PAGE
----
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Bust of a Sassanid king. Bronze, 5th–7th century AD, found in Ladjvard, Mazandaran.
Heartlands of the Sāsānian Empire c.600 CE.
For the character in the 10th century Persian epic Shahnameh or Epic of Kings, see Rostam.

Rostam Farrokhzād (رستم فرّخزاد in Persian) (6?? - 636/7 CE) was the Ērān Spāhbod (Spāhbod of Iran, Commander of the Army of Iran) of the Sāsānian Empire under the reign of Yazdgird, r. 632 - 651. Rostam is remembered as an historical figure, a character in the Persian epic poem Shāh-nāmeh, and as a touchstone of most Iranian nationalists.

Contents

Rise

Rostam Farrokhzād was a powerful Sāsānian general and aristocrat from Azarbaijan, one of the provinces of the Persian empire, and was Persian by ethnicity. Rostam, his father, Farrukh-Hormuzd, and his brother served the Sāsānian rulers in high office. As his father before him, Rostam was "ishkan" or "prince” of Azarbaijan (Atrpatakan) and governor of Khorassan. By this date Sāsānian governors (Spahbods) held their lands in a type of hereditary fiefdom. In a period of Sāsānian decline, such aristocrats became increasingly powerful and in many cases were the power behind a series of weak rulers.

During the regency of Ardashir III, Farrukh-Hormuzd attempted to seize power by a proposed marriage to queen Azarmidokht, but Rostom's father was rebuffed and murdered. In revenge, Rostam led his army to the Persian capital of Ctesiphon and had the queen blinded and deposed.

In 631 CE, Rostam conquered Armenia from its Byzantine governor Prince Varaz-Tirots Bagratuni, and added it to his fief.

By 632, Rostam reappears in Persian sources as a supporter of another young ruler Yazdegerd III who had just taken Ctesiphon, perhaps with the aid of Rostam's faction. Rostam's brother Khurrazad was the 'darik-pat' (or chamberlain). With another aristocrat named Zadhoe, there appears to have been a triumvirate behind the new ruler.

Throughout this period the great expansion of Arab-Muslim armies had slowly been penetrating the south-western frontiers under Caliph Umar ibn al-Khattāb. The Persians had repeatedly blocked this advance and in 634 the Caliph's army suffered a seemingly decisive defeat at the Battle of the Bridge. The Sāsānian general Bahman, though, was ordered back to Ctesiphon by Rostam (who seems to have led the Persian ruling faction by this point) in order to put down a revolt in his own capital city. Caliph `Umar's forces retreated, only to launch a successful assault three years later.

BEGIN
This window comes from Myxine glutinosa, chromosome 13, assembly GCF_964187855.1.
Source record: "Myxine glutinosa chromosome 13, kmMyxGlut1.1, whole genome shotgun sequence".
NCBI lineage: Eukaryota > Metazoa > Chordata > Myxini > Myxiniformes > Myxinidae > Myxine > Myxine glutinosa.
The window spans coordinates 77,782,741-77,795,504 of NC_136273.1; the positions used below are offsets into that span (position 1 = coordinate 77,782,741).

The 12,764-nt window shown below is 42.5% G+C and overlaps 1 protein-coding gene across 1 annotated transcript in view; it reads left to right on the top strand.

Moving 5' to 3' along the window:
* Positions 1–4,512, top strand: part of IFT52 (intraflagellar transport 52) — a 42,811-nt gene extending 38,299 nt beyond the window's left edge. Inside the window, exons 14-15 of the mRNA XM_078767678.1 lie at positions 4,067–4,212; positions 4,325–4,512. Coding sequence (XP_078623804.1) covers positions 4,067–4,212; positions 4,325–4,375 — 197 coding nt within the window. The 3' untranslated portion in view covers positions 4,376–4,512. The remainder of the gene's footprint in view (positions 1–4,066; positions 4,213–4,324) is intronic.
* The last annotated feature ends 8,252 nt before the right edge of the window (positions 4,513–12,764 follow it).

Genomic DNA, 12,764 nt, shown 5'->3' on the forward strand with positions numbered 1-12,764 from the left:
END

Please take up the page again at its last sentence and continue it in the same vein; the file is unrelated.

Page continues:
Battle of al-Qadisiyyah

In 636 CE Rostam set out from Ctesiphon in command of a large Persian force to confront the Arab-Muslim army of Caliph `Umar ibn al-Khattāb on the western bank of the Euphrates River at the plains of al-Qādisiyyah.

The two armies met in Al-Qādisiyyah, a now abandoned city in southern Mesopotamia, southwest of al-Hillah and al-Kūfah in Iraq.

According to Arab sources, negotiations were carried out between the two sides with Arab delegations coming to the Persian camp and demanding that the latter accept Islam or agree to pay the tribute (jizyah). Rostam, having pessimistic premonitions, tried to delay the battle. When neither side came to an agreement fighting broke out.

The Persians fielded a much larger force (sources disagree on the exact size: 60,000 to 100,000 are cited below) and looked certain of victory. Again according to Arab accounts, at dawn of the fourth day a sandstorm broke out – blowing sand in the Persians' faces turning the tide and forcing the Sassanid centre to give way, particularly with the help of Arab archers. Rostam, who had been commanding his force from that location, sought to flee by swimming across the canal (al-`Atīq), but was caught by an Arab soldier and beheaded. The latter (sometimes recorded as Hilāl ibn `Ullafah) announced the deed, displaying Rostam's head before the soldiers, exclaiming: By the Lord of the Ka`bah! I have slain Rustam! I am Hilal ibn 'Ullafah! Seeing their respected leader's head dangling before them, the Persian soldiers lost nerve and begin to flee, leading to a devastating rout. Most of the Sassanid soldiers lost their lives in this melée, with a sizable number announcing their conversion to Islam.

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Consequences

See Sāsānian Empire: Decline and fall (622–651)

The defeat of Rostam's army marked the beginning of the end of the Sāsānian Empire and the conversion of Persia (and soon all Central Asia) to Islam.

See also

References


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